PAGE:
The secret to a successful business team lies within the fundamentals of leadership, communication and skills diversity, according to a recent study on team dynamics conducted by the Association of MBAs (AMBA) and The GC Index.
The study surveyed 865 MBA students and graduates, focusing on an individual’s preferred contribution style to a role or a company.
Almost half of the participants (48%) said their teams had the skills and individuals to succeed between 50% and 75% of the time.
However, more than one in five participants (22%) said less than half of the teams in which they’d been a part of had the right personality and skills dynamics to succeed.
“This research shows that student and graduate MBAs see themselves as having different styles of leadership,” AMBA Research and Insight Manager Will Dawes said.
“This indicates that Business Schools enrol future leaders onto MBAs who may have varying approaches as leaders, or that MBA programmes influence students to think about themselves in different ways.”
“The study also shines a light on key issues which are seen to affect team performance in the workplace, namely having a combination of skills and clarity around how these skills complement each other,” he said.
As a result of the study, The GC Index identified five roles that contribute to team dynamics and ultimate success:
- The implementers, who move into action to get things done,
- The game changers, who bringing original ideas to people,
- The strategists, who set a direction for others to follow,
- The polishers, who improve other people’s ideas and raising quality standards, and
- The play makers, who get everyone to work together.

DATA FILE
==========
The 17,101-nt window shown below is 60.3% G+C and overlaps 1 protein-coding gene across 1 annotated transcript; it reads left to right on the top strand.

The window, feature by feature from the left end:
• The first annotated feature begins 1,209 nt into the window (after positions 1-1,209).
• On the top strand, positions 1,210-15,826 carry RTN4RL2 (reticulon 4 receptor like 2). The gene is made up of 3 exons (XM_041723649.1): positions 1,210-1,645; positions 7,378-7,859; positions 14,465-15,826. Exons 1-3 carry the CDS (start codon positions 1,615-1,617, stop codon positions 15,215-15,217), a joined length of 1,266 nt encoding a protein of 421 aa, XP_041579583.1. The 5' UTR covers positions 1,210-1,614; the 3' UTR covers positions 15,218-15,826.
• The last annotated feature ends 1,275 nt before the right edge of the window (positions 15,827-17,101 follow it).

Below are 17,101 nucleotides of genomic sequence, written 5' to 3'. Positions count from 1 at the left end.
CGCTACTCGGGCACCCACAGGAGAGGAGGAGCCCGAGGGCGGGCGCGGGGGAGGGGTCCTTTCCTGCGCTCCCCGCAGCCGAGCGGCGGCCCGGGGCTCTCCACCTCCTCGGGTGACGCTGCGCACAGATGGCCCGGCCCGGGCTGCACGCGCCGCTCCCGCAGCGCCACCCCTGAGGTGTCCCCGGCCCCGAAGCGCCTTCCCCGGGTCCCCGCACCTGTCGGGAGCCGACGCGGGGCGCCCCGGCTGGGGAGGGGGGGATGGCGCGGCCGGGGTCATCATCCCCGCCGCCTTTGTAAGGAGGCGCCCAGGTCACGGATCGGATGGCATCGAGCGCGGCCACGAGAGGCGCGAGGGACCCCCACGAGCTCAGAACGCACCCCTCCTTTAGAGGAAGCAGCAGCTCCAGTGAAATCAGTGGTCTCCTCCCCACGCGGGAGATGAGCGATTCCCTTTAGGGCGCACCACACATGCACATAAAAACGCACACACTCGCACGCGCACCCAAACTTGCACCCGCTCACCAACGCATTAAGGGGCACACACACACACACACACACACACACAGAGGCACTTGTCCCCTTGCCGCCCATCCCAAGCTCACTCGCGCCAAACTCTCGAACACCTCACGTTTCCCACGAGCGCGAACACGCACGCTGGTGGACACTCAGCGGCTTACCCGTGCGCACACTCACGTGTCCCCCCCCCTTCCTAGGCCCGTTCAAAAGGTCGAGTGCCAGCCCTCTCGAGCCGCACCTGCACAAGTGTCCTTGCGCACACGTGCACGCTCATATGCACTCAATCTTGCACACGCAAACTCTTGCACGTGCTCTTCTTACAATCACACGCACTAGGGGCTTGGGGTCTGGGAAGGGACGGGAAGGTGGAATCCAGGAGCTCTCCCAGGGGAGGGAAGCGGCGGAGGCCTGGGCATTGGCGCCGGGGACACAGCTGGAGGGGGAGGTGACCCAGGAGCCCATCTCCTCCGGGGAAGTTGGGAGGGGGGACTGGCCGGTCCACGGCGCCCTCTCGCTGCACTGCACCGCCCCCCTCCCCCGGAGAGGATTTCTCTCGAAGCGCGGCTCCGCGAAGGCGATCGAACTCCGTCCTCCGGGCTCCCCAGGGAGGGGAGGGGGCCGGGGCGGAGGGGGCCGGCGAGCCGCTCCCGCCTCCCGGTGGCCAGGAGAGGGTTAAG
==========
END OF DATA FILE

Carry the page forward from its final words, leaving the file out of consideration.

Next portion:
Among the study’s test group, 27% of MBAs believed themselves to be implementers, 22% perceived themselves to be game changers, 21% said they were strategists, 18% identify as polishers and 12% of MBAs considered themselves play makers.
The study also looked at the ideas of influence within team dynamics as well as leadership, conflict and defining the individual strengths that lead to shared success.
‘Poor leadership’ and ‘communication issues between team members’ were seen as the most damaging issues to the success of a team. Just over two-thirds of participants (68%) said that poor leadership was a factor of breakdown in collaboration. Of these, 26% believed this manifested itself in the form of micromanagement, 25% said the leader was disengaged, 14% believed the leader was actively obstructive and 10% said that the leader had prevented autonomy.
The GC Index Chief Psychologist John Mervyn-Smith said the data suggested that the MBA population, both students and graduates, were a diverse group which could be the answer to building strong and successful teams in the world of business.
“The key to achieving long-term success is to transform individual action into collective power. In order to do this effectively, you need to not only understand how you can best contribute and make an impact but also how other team members make their impact – only then will you be able to place them in the right roles and right environments,” Dr Mervyn-Smith said.
“The teams and organisations that get this right and communicate openly about how everyone in the team makes an impact are the ones that are winning when it comes to transformation.
“The GC Index shows we all have a role to play at some point in successful teams, whether we are an Implementer, Strategist, Play Maker, Game Changer or Polisher.
“We just need to know when and how to make a contribution.”